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Flower Child 

Rachel Roberts turns poetry into pop music

Rachel Roberts is Akron's perkiest folk-rock troubadour. Wearing a little black hat as she sits at the Upstairs Gallery above Musica (the site of her CD-release performance this Saturday), she talks enthusiastically about her new album, Lightning Loves the Kite, as if it were hanging on the gallery walls.

"This new record felt more like art," she says happily. "On [2005's] Ripe 'N' Juicy — I won't say that album was innocent, because there are a lot of sexual undertones in it — but at the same time, it was more of a young person singing about love and heartbreak and lemon wine. Back then, the flower was just sitting there, waiting to open. Now I feel that on Lightning Loves the Kite, the flower is just beginning to open. The sun is just starting to break its surface."

The album definitely has some of Roberts' creative luminosity and sugary disposition. The record's 16 tracks weave beautifully lo-fi and lyrical guitar ballads with poetic tales of wrens, storms, kites and unrequited love — sounding like Grace Slick returning to Wonderland. It's the same sound and disposition she's showcased in the past five years at venues like the Northside, the Matinee, the Barking Spider and the Winchester, as well on two national tours.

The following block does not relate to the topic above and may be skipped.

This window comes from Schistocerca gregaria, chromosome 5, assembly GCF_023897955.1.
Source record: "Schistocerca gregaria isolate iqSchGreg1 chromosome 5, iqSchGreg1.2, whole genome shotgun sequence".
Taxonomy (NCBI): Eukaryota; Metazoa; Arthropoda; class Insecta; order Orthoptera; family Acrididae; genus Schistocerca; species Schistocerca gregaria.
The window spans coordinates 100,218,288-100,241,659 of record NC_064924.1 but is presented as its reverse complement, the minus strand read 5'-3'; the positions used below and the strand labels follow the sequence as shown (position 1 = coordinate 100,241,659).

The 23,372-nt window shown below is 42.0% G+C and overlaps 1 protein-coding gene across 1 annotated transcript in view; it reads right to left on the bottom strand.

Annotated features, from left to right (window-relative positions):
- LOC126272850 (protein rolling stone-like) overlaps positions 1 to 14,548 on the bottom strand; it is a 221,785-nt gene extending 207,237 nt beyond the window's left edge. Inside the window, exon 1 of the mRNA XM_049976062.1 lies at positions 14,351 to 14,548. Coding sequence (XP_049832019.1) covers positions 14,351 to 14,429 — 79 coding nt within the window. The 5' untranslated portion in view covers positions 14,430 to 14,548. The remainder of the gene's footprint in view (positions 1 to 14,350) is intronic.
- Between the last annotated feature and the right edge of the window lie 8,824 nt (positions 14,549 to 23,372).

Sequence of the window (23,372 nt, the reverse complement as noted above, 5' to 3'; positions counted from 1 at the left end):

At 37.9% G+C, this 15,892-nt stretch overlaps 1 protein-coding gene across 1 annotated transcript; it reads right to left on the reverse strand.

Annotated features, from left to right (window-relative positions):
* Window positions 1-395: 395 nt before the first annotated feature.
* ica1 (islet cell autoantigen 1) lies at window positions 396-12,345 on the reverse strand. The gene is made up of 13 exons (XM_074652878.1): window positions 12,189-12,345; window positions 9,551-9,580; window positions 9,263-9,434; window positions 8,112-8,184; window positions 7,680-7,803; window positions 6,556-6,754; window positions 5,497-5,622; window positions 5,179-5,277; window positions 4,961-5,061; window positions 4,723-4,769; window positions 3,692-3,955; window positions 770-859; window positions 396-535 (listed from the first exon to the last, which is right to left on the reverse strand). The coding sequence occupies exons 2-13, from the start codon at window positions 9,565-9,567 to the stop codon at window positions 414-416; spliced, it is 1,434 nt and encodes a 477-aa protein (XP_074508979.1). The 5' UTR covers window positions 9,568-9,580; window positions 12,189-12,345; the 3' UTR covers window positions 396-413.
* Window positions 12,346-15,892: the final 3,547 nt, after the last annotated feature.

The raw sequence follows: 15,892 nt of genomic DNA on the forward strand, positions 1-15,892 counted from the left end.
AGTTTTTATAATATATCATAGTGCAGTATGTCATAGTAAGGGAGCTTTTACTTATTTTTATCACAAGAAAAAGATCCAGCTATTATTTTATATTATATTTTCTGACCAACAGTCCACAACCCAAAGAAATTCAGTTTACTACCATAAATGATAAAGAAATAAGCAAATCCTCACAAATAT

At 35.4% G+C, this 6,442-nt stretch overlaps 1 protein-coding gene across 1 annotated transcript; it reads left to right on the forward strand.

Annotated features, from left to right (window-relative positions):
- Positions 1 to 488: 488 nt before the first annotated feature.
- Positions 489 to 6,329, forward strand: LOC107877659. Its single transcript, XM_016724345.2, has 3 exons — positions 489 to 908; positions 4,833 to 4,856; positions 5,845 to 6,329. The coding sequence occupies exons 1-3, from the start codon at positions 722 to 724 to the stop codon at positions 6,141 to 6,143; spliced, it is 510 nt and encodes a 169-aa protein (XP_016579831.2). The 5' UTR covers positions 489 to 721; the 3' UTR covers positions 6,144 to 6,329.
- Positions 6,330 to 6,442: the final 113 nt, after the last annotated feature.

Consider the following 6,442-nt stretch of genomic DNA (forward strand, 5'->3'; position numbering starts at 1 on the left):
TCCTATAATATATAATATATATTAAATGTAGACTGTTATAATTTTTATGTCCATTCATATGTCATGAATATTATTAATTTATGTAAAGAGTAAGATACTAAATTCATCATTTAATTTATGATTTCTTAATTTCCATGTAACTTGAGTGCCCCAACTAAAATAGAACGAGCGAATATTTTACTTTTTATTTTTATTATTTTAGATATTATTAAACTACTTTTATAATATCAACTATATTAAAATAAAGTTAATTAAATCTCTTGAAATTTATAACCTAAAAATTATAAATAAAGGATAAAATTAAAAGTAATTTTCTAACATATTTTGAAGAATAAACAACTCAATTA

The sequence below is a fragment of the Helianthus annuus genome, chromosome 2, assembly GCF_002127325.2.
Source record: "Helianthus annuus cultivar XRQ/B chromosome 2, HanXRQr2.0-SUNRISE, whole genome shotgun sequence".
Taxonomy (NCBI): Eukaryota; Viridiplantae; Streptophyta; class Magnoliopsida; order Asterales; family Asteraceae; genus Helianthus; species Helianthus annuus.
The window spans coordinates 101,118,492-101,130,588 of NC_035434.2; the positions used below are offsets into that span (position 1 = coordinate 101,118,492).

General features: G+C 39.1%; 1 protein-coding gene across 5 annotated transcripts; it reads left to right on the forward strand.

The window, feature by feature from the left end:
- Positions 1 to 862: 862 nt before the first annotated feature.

But Lightning Loves the Kite conquers new musical territory. It's a stripped-down affair, mostly utilizing guitar, piano and Roberts' expansive vocal range. With its folkloric artwork by Cleveland illustrator Pita Brooks and song titles like "The Pest of the Monk" and "Master of the Universe," it feels like a fairy-tale homage to the theatrical and romantic sides of Kate Bush. Then there are tunes like "The Parallel Photosphere" and "DANGER!" that growl like PJ Harvey's 4-Track Demos, capturing a raw emotion and aggressive indie-rock vibe you wouldn't expect from Roberts, who's sipping a Red Stripe and musing about the album's sound.

"Some of the songs are definitely harder," she admits. "Sometimes they sound like Alanis Morissette; other times they are more operatic or lyrical like Joni Mitchell. 'Maudlin Bird' actually sounds like acoustic Led Zeppelin to me, and 'Dream Puddle' is more of psychedelic song, something Pink Floyd would do."

The album is polished with this classic sound and was recorded on analog tape at Rantoul, Illinois' Pieholden Suite Sound, owned by former Wilco member Jay Bennett, who died on May 24. "I recorded it with one of his friends, Matt DeWine, who will continue to run the studio," says Roberts.

Roberts will perform two sets of solo material, split up by a multimedia, musical-theater-style interpretation of the album. When the performance piece ends, Roberts will retire to the Upstairs Gallery and play a VIP set with her other outfit, Rachel's Secret Stache, a retro dance-rock band that also includes drummer Brian Parsons, bassist Joe Golden and guitarist Dave Andrews. The afterparty will give hardcore fans a chance to mingle with Akron's sweetest singer-songwriter, while getting a sample of the band's upcoming album The Brown Bag, slated to be released in September.

"Things can be very powerful when you're alone and by yourself, just an individual trying to give all your energy to the audience," she says. "But when you have three other people on the stage with you, it's like your combined forces become this energy temple. We give it out, but we receive it right back too."

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